Antarctica is large, desolate and largely unknown. It is far away from where most of us live, but like it or not, our fate is tied together with this continent in these changing times. To make reliable guesses on how Antarctica will behave in the future, it is essential to understand how it works and if possible, how it behaved in the past. In my attempt to solve a part of this puzzle, I focus on Antarctica's coasts where floating ice shelves on one hand, restrain the outflow of the grounded ice flowing out from the plateau while, on the other hand, the majority of the mass loss from the Antarctic Ice Sheet takes place at these ice shelves through various ablation processes. I specifically have been investigating features called 'ice rises', which are islands of grounded ice in between floating ice shelves. Although small, ice rises play crucial role in the Antarctic ice dynamics. In addition, they act as record-keepers, storing the history of past climate and ice flow within their ice.
Ice Rise Research
Overall, my aim has been to investigate the current status and past evolution of ice rises in the coastal Dronning Maud Land region. I approach this problem at different spatial and temporal scales to develop a more complete understanding, while at the same time attain a wider variety of research skills. The first approach has been to get investigate an ice rise in detail with its mass balance and glaciological settings through a diverse set of field measurements. This involves collecting and processing various field-based data including: GNSS, stake-height measurements, shallow and deep-sounding radars, firn cores etc. The second approach involves using the numerical ice-flow model Elmer/ICE to simulate past scenarios and judge their likelihood on the basis of how well they reproduce the observed englacial ice stratigraphy. With this approach instead of the present snapshot, I try elucidating the evolution of the ice rise and the surrounding region over the scale of a couple of millennia. Results from Blaskimen Island ice rise using these two approaches were published in Goel et al., 2017 and Goel et al., 2018. The third approach has been to utilize the existing literature, regional datasets and satellite imagery to review the existing research in the Dronning Maud Land and explore the long-term stability of ice rises in these regions. I then use the above information to suggest ice rises suitable for drilling ice cores for paleoclimate studies as well as ice rises suitable for deciphering ice dynamics and evolution in the region. This work was published as Goel et., 2020.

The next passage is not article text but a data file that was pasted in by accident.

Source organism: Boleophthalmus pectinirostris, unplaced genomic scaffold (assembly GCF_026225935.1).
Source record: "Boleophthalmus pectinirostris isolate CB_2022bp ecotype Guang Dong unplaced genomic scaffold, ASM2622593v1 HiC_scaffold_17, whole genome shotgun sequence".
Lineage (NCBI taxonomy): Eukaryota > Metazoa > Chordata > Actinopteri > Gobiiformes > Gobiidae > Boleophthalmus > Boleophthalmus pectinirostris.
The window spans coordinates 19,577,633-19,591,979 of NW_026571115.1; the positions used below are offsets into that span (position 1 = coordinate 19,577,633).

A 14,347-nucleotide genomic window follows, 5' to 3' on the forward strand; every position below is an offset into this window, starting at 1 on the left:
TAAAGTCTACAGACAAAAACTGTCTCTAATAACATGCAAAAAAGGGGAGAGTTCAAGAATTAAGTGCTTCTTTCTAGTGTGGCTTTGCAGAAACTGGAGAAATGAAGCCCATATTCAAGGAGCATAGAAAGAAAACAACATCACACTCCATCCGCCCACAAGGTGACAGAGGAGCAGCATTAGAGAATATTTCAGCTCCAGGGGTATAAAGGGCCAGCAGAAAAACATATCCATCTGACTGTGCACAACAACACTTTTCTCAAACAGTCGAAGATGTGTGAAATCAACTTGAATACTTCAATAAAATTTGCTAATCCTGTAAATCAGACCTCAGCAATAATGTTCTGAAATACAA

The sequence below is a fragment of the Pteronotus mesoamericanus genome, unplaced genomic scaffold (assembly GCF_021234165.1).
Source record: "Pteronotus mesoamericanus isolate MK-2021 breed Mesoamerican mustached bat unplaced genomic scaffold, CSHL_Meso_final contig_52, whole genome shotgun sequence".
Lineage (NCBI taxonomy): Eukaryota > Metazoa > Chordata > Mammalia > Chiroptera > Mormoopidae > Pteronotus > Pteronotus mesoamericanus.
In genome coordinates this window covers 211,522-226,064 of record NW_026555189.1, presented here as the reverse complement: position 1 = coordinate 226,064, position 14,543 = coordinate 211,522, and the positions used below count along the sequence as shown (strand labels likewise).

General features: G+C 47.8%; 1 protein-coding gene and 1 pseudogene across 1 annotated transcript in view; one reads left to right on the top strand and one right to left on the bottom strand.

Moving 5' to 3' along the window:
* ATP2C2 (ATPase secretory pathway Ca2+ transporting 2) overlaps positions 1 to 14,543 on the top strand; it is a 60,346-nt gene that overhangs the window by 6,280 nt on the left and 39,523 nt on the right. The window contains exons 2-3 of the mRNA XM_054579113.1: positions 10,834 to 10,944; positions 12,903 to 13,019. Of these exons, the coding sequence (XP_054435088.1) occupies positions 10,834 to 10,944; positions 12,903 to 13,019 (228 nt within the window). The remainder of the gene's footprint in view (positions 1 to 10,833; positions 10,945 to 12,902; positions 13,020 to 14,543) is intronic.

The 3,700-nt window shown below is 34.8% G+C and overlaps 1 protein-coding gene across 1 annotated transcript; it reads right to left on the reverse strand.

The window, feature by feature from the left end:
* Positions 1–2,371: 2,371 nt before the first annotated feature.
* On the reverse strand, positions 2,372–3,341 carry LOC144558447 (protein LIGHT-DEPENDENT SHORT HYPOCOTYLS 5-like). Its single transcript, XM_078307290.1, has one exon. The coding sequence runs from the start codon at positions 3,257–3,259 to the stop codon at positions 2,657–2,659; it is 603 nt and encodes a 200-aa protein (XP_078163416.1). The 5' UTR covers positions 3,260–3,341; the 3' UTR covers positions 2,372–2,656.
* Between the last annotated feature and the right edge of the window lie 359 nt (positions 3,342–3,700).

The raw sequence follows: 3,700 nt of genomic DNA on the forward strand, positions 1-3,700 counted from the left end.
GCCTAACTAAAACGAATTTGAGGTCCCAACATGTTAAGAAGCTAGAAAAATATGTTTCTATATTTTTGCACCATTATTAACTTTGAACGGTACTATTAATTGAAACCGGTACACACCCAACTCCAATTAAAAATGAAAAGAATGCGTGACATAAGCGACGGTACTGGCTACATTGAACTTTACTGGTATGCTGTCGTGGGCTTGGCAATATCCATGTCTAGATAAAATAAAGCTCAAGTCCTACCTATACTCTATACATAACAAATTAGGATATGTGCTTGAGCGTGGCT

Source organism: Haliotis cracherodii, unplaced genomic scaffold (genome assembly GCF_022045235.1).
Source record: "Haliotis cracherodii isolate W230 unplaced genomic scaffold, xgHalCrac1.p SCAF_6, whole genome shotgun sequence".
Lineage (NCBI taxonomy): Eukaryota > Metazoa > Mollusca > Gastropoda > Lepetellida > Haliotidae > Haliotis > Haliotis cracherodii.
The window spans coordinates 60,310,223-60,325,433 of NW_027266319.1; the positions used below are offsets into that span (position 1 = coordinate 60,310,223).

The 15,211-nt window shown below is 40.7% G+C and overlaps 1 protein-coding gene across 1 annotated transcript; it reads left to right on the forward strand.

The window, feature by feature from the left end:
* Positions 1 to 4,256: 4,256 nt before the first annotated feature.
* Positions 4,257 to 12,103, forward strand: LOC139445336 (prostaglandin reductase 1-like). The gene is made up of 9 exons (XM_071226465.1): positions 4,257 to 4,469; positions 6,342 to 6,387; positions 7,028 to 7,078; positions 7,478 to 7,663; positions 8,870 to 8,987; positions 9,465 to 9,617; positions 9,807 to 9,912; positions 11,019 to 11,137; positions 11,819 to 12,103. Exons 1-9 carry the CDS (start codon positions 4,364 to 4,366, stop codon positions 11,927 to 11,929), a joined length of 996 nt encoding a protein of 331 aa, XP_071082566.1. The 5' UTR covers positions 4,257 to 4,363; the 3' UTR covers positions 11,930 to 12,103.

Goel et al., 2020
Characteristics of ice rises and ice rumples in Dronning Maud Land and Enderby Land, Antarctica
Journal of Glaciology
Morlighem et al., 2019
Deep glacial troughs and stabilizing ridges unveiled beneath the margins of the Antarctic ice sheet
Goel et al., 2018
Journal of Glaciology
Ice-rise stratigraphy reveals changes in surface mass balance over the last millennia in Dronning Maud Land
Goel et al., 2017
Glaciological settings and recent mass balance of Blåskimen Island in Dronning Maud Land, Antarctica